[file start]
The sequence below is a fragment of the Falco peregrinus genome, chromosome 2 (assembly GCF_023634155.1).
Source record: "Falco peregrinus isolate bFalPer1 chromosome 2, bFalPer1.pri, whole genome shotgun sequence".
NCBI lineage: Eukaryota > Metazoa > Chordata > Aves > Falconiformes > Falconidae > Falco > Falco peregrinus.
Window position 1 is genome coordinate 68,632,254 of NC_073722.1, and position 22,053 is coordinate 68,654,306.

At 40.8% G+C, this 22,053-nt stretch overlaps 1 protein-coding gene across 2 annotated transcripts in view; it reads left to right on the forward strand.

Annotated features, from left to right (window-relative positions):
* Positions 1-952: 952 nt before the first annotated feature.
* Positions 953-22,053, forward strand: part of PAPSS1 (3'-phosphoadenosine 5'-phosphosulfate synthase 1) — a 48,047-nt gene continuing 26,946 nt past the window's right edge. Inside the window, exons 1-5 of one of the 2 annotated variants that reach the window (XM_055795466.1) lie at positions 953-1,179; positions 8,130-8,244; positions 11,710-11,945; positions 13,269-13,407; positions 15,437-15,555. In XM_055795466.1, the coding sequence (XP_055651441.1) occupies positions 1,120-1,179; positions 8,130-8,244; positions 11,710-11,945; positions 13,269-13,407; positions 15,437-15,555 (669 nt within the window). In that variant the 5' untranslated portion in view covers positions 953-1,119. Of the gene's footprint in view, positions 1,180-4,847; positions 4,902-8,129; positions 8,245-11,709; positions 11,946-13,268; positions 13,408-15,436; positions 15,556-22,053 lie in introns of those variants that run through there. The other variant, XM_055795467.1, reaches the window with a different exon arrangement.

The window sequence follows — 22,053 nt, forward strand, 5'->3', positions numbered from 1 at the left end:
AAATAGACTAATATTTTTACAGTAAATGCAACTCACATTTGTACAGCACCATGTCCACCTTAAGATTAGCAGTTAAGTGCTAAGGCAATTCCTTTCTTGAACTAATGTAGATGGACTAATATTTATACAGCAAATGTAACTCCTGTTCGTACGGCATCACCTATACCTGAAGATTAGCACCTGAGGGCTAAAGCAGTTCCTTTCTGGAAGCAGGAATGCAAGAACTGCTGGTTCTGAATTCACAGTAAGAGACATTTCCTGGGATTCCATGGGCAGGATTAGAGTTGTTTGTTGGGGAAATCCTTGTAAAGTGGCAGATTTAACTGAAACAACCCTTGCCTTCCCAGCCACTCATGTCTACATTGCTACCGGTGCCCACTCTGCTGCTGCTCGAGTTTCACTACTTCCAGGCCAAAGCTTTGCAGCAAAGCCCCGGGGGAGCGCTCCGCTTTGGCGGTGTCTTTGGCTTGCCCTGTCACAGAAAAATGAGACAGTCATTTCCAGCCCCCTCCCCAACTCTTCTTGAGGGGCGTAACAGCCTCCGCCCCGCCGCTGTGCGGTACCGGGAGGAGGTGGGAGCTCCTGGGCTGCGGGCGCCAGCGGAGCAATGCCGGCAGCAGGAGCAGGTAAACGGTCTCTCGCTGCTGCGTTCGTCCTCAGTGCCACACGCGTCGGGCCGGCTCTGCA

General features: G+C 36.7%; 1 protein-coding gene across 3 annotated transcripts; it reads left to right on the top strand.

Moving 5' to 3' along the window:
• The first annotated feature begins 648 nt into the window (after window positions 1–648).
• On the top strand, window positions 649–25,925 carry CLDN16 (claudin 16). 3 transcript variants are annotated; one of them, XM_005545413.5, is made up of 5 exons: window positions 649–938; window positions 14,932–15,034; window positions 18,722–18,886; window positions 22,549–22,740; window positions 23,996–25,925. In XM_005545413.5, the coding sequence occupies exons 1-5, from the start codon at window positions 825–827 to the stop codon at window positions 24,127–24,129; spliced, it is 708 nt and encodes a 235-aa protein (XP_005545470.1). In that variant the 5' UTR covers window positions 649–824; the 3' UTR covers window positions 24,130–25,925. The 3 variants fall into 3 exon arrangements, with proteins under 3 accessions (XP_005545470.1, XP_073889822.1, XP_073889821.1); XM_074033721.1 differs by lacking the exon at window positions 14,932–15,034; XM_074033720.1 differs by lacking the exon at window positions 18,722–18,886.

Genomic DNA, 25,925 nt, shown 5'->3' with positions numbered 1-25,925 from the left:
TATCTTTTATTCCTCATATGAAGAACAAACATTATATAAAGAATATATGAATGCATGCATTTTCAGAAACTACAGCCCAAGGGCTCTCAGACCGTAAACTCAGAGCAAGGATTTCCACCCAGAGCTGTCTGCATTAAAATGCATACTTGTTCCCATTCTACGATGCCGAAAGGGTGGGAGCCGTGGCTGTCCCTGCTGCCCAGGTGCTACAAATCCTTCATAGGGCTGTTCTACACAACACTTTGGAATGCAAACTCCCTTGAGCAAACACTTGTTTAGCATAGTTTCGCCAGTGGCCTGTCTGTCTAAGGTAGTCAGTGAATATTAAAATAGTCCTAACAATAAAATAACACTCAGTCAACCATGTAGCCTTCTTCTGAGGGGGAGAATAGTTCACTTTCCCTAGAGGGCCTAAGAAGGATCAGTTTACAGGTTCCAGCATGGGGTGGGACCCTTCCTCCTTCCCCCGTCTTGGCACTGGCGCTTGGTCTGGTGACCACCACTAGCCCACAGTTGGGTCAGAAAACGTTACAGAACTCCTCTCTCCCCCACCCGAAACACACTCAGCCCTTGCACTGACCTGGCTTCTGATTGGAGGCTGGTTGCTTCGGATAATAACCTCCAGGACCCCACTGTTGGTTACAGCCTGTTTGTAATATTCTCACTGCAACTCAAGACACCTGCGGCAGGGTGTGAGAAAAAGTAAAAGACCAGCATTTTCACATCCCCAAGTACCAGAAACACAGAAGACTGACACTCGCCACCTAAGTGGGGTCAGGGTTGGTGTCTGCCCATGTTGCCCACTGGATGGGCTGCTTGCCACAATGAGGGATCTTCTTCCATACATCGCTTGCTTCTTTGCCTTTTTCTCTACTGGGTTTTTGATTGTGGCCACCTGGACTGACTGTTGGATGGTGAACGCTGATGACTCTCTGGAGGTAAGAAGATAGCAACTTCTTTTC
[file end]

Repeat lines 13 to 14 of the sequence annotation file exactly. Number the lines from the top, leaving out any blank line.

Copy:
• The first annotated feature begins 648 nt into the window (after window positions 1–648).
• On the top strand, window positions 649–25,925 carry CLDN16 (claudin 16). 3 transcript variants are annotated; one of them, XM_005545413.5, is made up of 5 exons: window positions 649–938; window positions 14,932–15,034; window positions 18,722–18,886; window positions 22,549–22,740; window positions 23,996–25,925. In XM_005545413.5, the coding sequence occupies exons 1-5, from the start codon at window positions 825–827 to the stop codon at window positions 24,127–24,129; spliced, it is 708 nt and encodes a 235-aa protein (XP_005545470.1). In that variant the 5' UTR covers window positions 649–824; the 3' UTR covers window positions 24,130–25,925. The 3 variants fall into 3 exon arrangements, with proteins under 3 accessions (XP_005545470.1, XP_073889822.1, XP_073889821.1); XM_074033721.1 differs by lacking the exon at window positions 14,932–15,034; XM_074033720.1 differs by lacking the exon at window positions 18,722–18,886.